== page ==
How to Help Someone You Love Cope with Miscarriage

Miscarriage is incredibly common, but rarely talked about. I’m sharing some ways miscarriage makes you feel and how you can help a friend or loved one who is struggling.

what not to say to someone experiencing a miscarriage

I turned 31 last Saturday, “young” in the infertility world. I can’t tell you how many times over the past nearly 2 years I’ve heard “Don’t worry, you’re young”. Always well intentioned, but rarely helpful because this was not our plan.

No one plans for miscarriage but, according to statistics, it is the unfortunate outcome of 25% of pregnancies. That’s 1 in 4 pregnancies, which equates to an unimaginable amount of hurt and loss thrust upon unsuspecting victims every single day. People all around us are struggling with pregnancy loss and infertility, yet it’s rarely talked about, leaving many to suffer in silence.

We have had 3 losses, all of them *luckily* early on, within the first 7 weeks. We have been “diagnosed” with unexplained infertility, a frustratingly empty explanation for the biggest problem we’ve faced thus far in life.

I’ve listened to countless hours of infertility podcasts and have scoured the internet reading and listening to all of the stories and advice I can get my hands on. After hearing so many couple’s stories and all of the heartache they have endured, I sometimes feel I haven’t earned the right to comment on loss and infertility, that maybe I haven’t suffered enough to be a member of this “club” (the one that no one ever wanted membership to).

Because of this, and my natural tendency to be introverted, I’ve remained quiet. But staying quiet feels selfish, I have been so comforted by those who have had the strength to open up and made me feel less alone. I feel I owe it to everyone else out there struggling now and in the future to share that we are right there with you, struggling too.

Today is Pregnancy and Infant Loss Remembrance Day. If you have not personally dealt with miscarriage it can be hard to understand. But given the statistics, it is very likely someone you care about has or will suffer pregnancy loss. It can be difficult to know what to say. Below I am sharing some insight into how miscarriage makes you feel and some guidance on what to and what not to say to someone going through it.

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What not to say to someone experiencing a miscarriage:

 

Miscarriage hurts no matter when it happens. As soon as you get a positive pregnancy test you can’t help but calculate the due date and dream about what life will soon be like with your little one. Your baby may have only been the size of an apple seed, but they had already become your whole world.

Don’t Say: “at least it was early” – this diminishes the fact that they were pregnant and that they lost a baby.

Instead Say: “I’m so sorry for your loss, I can’t imagine what it would feel like to lose a baby.”

No matter how many people tell you the miscarriage wasn’t your fault you blame yourself, you think I… “shouldn’t have eaten that”, “shouldn’t have worked out”, “should have slept more”, “should have stressed less”…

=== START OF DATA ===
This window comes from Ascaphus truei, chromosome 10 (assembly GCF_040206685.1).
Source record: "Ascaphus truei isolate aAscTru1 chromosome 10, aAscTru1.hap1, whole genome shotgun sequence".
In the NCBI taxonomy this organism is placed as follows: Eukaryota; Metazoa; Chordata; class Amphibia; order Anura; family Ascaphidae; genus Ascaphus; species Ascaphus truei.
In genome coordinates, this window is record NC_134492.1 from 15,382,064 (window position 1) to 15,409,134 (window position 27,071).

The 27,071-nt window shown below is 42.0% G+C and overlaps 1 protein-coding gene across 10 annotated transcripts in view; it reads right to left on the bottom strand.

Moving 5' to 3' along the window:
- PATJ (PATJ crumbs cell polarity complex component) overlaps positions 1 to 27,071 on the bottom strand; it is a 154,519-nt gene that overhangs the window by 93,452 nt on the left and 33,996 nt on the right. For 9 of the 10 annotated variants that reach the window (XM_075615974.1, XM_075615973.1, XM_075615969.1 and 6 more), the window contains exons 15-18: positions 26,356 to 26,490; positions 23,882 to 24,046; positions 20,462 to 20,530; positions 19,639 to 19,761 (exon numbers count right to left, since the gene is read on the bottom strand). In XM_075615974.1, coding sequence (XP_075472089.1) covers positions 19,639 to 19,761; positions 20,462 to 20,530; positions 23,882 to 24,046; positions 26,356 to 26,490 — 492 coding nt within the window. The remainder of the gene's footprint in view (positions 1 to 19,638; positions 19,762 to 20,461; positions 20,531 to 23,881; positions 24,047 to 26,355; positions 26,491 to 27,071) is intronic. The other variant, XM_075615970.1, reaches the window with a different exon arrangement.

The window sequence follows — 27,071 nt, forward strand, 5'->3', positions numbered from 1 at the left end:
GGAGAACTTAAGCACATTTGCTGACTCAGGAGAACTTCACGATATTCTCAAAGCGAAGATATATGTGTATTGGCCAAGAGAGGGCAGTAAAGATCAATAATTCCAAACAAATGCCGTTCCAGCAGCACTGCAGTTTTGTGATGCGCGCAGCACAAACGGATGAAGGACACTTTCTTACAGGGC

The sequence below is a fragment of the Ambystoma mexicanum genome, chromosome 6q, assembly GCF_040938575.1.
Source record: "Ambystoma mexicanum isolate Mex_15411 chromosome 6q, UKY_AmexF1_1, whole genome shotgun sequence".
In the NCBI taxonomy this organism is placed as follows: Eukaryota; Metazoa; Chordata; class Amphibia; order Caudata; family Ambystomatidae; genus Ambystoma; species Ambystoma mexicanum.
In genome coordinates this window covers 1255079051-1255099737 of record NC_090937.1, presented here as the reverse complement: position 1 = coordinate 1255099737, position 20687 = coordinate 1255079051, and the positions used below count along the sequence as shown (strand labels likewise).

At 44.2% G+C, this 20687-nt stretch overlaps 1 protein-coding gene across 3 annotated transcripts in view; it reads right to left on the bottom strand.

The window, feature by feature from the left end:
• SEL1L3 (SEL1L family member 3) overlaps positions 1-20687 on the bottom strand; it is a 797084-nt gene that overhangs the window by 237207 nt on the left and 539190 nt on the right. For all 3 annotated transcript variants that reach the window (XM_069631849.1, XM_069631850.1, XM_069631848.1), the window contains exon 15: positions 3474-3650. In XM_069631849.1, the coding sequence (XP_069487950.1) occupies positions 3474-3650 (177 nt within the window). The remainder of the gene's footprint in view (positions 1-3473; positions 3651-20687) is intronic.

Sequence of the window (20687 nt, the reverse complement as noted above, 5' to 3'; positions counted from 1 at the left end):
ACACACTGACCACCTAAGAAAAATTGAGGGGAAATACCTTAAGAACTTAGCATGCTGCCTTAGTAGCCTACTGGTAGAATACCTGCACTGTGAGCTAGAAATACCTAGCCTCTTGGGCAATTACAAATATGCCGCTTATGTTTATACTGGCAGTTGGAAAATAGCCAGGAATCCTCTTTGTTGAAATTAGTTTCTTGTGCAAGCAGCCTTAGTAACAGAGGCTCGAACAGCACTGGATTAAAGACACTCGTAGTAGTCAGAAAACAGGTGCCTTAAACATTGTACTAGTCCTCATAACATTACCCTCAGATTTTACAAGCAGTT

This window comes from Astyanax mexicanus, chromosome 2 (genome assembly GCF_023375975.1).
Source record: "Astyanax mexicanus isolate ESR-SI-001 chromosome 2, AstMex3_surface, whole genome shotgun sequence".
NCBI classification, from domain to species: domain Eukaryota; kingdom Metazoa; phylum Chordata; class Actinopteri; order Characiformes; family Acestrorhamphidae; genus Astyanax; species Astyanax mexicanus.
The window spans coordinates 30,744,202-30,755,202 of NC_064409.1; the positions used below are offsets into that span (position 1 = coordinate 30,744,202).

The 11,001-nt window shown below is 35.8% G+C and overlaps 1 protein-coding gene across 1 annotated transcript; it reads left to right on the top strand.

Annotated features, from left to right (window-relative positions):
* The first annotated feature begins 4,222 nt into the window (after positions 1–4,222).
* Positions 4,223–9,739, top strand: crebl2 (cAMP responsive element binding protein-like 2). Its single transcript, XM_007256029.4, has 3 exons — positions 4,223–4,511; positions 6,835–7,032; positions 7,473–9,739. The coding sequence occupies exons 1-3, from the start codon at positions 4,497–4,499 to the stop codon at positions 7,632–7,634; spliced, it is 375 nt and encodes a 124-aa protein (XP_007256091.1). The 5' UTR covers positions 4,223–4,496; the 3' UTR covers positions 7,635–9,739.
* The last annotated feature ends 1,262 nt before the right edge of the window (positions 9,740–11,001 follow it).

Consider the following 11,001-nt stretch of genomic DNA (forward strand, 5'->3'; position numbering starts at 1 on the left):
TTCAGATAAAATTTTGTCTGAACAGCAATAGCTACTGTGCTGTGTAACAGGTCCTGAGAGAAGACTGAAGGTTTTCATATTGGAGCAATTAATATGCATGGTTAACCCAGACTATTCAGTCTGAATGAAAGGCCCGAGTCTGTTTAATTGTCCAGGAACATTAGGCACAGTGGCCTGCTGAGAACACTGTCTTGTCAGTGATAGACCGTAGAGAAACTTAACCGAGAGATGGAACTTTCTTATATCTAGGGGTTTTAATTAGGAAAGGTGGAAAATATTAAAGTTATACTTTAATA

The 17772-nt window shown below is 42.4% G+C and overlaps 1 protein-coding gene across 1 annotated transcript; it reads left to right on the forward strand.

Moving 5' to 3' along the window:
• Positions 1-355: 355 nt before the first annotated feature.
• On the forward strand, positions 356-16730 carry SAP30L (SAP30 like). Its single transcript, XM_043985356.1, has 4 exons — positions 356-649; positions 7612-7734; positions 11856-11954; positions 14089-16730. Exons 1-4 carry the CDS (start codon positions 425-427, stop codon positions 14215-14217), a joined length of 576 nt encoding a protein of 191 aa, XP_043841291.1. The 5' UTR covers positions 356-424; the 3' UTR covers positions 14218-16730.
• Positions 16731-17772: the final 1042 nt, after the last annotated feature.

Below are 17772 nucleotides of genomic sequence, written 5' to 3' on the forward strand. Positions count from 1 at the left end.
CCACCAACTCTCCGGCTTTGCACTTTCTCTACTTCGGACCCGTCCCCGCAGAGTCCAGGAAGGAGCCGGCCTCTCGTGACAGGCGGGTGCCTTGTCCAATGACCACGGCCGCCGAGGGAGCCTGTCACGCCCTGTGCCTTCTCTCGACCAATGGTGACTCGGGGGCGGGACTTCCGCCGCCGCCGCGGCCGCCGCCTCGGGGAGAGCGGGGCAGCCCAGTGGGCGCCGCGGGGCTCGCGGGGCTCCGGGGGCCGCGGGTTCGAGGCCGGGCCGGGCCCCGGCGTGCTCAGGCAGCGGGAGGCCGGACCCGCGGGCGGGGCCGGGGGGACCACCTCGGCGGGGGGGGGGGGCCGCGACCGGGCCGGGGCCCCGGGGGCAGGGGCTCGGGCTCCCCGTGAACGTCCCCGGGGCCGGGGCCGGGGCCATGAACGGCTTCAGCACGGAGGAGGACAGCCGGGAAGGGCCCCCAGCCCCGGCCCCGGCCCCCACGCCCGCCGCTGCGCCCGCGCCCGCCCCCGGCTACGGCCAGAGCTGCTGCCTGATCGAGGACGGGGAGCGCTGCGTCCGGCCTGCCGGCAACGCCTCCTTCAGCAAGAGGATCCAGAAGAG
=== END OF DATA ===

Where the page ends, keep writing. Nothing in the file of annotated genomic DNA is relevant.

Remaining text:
Don’t Say: “Just relax” – this is the number one no-no when you are talking to a woman dealing with miscarriage and/or infertility. If only it were that easy…

Instead Say: “It’s not fair and it totally sucks, but it wasn’t your fault.”

Once you have experienced a miscarriage, the moment of pure joy you should feel when you finally see 2 pink lines appear again on a pregnancy test is taken away. A moment in which you should be overflowing with happiness is clouded by the fear of another loss.

Don’t Say: “hopefully this one will stick” – this diminishes past losses and highlights what she is already feeling. Treat her as you would any other pregnant woman announcing her pregnancy.

Instead Say: “congratulations, I am so excited for you” – this leaves it open for her to bring up her fears instead of you announcing what she already feels.

Miscarriage comes with a lot of shame. Shame that your body is failing you by not being able to do what it is biologically designed to do. Because of this shame, a lot of women keep their losses to themselves instead of opening up.

Don’t Say: “I can’t believe you didn’t tell me” – this makes them feel more shame. Everyone deals with miscarriage in their own way and they will open up if/when they want to.

Instead Say:Β “I’m so glad you’re telling me, I’m sorry for all you have gone through.”

One last good rule of thumb that is easy to remember is avoid starting your responses with “at least” or “just”. Women who are experiencing miscarriage don’t want you to try to fix it, believe me, they have the worrying about “fixing” it covered. They just want someone to feel sad with, someone to acknowledge how much it sucks and someone to be open and available to letting them say whatever they need to without judgement.

*disclaimer: I am not a doctor or trained therapist, these are just my thoughts, feelings and opinions.*

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Creating and sharing my recipes with you here each week is my happy place. I am sorry if you are a friend or family member in my “real” life finding out about our loss and infertility journey here. I struggle to talk about it and find writing it down a much easier way to share.

I don’t know when or if I will share again on this topic. I wasn’t planning on sharing anything about our struggle before we had a pregnancy to announce. But today it felt like the right thing to do. If you feel moved to do so, join the “Wave Of Light” by lighting a candle tonight, October 15th, at 7pm to honor all the babies gone too soon and help break the silence around pregnancy and infant loss.

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What not to say to someone experiencing a miscarriage

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